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Imagery

If you are like me, who hesitates / struggles with description, then this is for you. I discovered a wonderful book that helped me overcome my fear of descriptions.

What is a description in fiction?

It is a method by which the reader is enticed to suspend his reality and enter the world created by the writer by using imagery.

What is imagery?

Imagery is a literary device that uses description to recreate the scene that is in the writer’s mind, in the minds of the reader. Imagery employs all the five senses (sight, sound, touch, smell, and taste) and also temperature and movement. Basically, it is a transference of sensorial perception from the writer to the reader. Often the writer falls into the trap of describing only by sight, leading to lyrical yet superficial imagery. The writer shows (the reader) what he sees, not what he feels.

E.g.–It was a hot day. (Tell, no show)

The sun was a ball of fire on that day. (sight description)

On that day, the air was pungent with everyone’s sweat and irritability. (smell description).

The third sentence grabs the reader’s attention better.

But mere description would be of no use if it does not move the story/narration forward. If fact, the reader would feel short-changed if he reads a whole passage about it being a hot day and discovers later that the story could have moved on even if it was not a hot day. i.e. If the writer is describing the temperature in such a specific manner, the reader expects to be rewarded for imbibing that information. The particular scene/incident could have happened only on a hot day. The temperature should have direct relevance to the scene/plot.

E.g. It had been 10 minutes since the elevator jolted to a halt between floors and now, the air was pungent with everyone’s sweat and irritability.

We understand the temperature of the confined space, the mood of the travellers and the time, all description, yet all dynamic moving the story in a direction.

This is the opening line of the much-anthologized short story, “Where Are You Going, Where Have You Been” by Joyce Carol Oates.

Her name was Connie. She was fifteen and she had a quick, nervous giggling habit of craning her neck to glance into mirrors or checking other people’s faces to make sure her own was all right.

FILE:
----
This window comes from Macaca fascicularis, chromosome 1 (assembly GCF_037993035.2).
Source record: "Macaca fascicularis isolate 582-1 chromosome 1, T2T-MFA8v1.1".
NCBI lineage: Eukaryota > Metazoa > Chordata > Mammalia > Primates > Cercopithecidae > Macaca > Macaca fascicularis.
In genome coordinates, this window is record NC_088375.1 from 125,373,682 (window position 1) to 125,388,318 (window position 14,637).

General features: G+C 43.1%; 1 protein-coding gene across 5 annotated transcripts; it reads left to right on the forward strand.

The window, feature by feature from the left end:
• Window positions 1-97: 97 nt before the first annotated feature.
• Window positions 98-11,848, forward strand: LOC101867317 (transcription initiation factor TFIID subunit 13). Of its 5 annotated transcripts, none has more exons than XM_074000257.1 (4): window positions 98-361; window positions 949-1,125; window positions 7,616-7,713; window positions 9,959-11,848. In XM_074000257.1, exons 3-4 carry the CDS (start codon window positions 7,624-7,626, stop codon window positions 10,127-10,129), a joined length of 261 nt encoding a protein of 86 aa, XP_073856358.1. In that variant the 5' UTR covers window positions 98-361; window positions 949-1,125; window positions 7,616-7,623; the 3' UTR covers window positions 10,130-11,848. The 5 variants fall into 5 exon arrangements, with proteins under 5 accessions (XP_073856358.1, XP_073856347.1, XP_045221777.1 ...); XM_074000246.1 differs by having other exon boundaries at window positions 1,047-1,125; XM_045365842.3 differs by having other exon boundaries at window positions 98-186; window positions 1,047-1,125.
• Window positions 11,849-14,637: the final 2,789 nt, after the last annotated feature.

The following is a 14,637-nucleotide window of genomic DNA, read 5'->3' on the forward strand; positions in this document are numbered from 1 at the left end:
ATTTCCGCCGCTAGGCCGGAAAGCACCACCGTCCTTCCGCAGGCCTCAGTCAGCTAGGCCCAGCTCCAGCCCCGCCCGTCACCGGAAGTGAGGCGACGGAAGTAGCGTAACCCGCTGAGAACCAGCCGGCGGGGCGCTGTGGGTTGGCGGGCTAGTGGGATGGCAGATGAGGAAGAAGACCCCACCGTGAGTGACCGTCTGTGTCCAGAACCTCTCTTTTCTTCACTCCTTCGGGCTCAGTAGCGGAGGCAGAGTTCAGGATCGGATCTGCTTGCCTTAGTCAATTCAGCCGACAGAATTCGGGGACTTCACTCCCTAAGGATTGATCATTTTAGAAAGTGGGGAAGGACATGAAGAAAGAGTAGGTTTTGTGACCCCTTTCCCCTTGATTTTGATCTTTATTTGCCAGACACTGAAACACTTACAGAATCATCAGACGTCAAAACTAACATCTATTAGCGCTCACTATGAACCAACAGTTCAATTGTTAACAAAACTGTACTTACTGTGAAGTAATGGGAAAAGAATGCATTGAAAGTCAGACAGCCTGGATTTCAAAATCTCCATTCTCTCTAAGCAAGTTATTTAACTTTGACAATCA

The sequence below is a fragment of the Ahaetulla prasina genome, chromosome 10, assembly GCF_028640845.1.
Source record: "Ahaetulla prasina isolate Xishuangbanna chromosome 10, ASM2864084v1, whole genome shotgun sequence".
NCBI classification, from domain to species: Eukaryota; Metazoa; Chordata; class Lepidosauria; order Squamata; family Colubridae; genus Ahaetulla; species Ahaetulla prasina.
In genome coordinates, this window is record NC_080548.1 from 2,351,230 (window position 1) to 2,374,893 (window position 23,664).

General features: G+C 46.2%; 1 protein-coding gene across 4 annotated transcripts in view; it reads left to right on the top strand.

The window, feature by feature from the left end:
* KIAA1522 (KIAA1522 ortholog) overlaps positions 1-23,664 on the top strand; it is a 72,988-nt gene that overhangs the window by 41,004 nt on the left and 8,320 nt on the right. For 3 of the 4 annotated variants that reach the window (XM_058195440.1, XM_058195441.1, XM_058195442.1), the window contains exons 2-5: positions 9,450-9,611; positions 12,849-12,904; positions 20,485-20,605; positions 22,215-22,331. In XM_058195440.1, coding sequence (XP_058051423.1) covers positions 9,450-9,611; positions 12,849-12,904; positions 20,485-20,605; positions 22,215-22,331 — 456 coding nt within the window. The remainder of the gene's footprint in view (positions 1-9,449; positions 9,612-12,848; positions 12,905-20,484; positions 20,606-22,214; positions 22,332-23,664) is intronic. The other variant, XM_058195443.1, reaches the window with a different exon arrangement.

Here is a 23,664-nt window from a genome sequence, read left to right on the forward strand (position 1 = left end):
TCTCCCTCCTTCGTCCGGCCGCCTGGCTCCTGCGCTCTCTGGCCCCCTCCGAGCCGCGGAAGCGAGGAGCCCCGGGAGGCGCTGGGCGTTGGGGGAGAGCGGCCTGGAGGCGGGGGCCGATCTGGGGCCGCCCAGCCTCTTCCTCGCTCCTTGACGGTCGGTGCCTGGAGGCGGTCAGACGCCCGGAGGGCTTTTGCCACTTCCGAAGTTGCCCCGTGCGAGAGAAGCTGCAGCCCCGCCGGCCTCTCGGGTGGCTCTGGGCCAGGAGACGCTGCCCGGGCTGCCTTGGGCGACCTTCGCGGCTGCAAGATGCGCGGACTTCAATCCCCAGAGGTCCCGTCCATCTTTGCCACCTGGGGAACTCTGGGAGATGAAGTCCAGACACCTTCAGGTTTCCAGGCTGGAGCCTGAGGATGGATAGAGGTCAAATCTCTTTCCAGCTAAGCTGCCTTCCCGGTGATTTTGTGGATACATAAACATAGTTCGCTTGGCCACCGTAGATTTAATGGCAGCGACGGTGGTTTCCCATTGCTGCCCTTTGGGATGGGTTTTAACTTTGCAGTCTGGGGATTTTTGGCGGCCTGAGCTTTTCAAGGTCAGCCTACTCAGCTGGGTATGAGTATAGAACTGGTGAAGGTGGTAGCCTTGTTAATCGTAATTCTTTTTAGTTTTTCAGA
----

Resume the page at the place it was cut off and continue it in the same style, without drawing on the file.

The writer does not simply state Connie is pretty but vain. The writer says this through movement (quick), sight (glance at the mirrors) and sound (nervous giggle) all to describe her vanity.  And Connie’s vanity has an acute relevance to the story. So the reader feels gratified at having known that Connie is vain from the first line of the story.

Usually, the writers start off with sight description because we imagine in sights. One way to get around it and write better is to get the scene down, which will usually be visual, and then see if other dimensions can be added.

It was a hot day when the elevator jolted to a halt between floors. People inside it were becoming impatient as the minutes went by. Soon there would be a fight.

It had been 10 minutes since the elevator jolted to a halt between floors and now, the air was pungent with everyone’s sweat and irritability. Understanding sighs were turning into impatient tut-tuts. People who shrunk themselves, mindful of others’ personal space, now gave up and asserted more. With each elbow graze and muttered apology, a fight seemed imminent.

The above passage is not perfect as it was written in a hurry, but you get the point. Write what the mind sees and then start exploring, using other senses and dimensions. The resulting imagery will be surprisingly fresh and original.

Comments and discussions are welcome. We are all here to learn.

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Author’s Bio

Sarveswari Saikrishna is a short story writer, currently working towards her MFA Creative Writing degree from Writer’s Village University. Her stories were published twice in the literary magazine, TMYS and one fetched The Best Story title. She was a finalist in the mentorship project offered by Writers Beyond Borders. She is proud to be a part of several anthologies published by Artoonsinn and Hive.  She lives in Chennai with her family and dreams of a day when she can write without interruptions.

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